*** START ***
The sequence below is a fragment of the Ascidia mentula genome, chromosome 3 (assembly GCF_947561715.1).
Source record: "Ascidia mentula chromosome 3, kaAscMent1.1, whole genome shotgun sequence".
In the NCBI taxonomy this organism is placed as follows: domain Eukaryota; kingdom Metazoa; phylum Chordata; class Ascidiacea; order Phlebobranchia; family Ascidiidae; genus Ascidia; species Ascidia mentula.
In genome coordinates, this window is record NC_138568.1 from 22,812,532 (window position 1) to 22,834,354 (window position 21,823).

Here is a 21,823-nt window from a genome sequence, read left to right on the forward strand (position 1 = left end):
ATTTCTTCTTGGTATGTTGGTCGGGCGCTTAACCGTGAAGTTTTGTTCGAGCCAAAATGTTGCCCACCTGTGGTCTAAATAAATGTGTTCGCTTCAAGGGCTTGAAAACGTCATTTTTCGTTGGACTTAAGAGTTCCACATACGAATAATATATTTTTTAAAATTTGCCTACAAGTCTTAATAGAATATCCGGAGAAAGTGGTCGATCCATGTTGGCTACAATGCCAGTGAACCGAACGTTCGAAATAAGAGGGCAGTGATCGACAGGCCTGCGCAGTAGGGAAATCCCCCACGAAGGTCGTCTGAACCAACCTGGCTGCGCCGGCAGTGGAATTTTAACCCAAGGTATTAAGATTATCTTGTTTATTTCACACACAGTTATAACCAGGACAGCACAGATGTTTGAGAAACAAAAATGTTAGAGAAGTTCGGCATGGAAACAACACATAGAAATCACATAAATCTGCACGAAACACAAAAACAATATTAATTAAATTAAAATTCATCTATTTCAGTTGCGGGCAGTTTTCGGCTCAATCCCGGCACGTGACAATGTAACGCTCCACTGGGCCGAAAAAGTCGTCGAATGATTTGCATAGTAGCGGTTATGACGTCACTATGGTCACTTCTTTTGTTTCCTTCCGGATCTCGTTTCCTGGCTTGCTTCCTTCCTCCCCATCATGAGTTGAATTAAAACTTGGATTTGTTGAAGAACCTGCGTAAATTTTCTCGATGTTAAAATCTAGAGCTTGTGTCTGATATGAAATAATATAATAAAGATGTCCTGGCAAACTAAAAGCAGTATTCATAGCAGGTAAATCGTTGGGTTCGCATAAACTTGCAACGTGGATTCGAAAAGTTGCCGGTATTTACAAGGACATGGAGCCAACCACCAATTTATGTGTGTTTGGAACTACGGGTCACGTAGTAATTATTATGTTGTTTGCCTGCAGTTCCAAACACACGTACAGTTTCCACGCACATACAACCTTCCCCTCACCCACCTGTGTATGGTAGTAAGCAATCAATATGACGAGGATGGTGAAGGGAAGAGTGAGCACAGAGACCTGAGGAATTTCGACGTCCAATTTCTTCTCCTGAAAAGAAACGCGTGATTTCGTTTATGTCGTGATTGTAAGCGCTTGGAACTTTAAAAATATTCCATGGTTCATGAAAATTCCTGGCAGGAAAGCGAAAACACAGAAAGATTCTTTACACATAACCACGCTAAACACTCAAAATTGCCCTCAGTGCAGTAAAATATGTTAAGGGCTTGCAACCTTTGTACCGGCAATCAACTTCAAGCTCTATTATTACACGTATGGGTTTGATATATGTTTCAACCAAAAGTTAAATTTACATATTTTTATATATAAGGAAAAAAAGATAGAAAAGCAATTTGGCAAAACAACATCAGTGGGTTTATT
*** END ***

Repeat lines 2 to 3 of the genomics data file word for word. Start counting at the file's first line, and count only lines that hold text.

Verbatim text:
Source record: "Ascidia mentula chromosome 3, kaAscMent1.1, whole genome shotgun sequence".
In the NCBI taxonomy this organism is placed as follows: domain Eukaryota; kingdom Metazoa; phylum Chordata; class Ascidiacea; order Phlebobranchia; family Ascidiidae; genus Ascidia; species Ascidia mentula.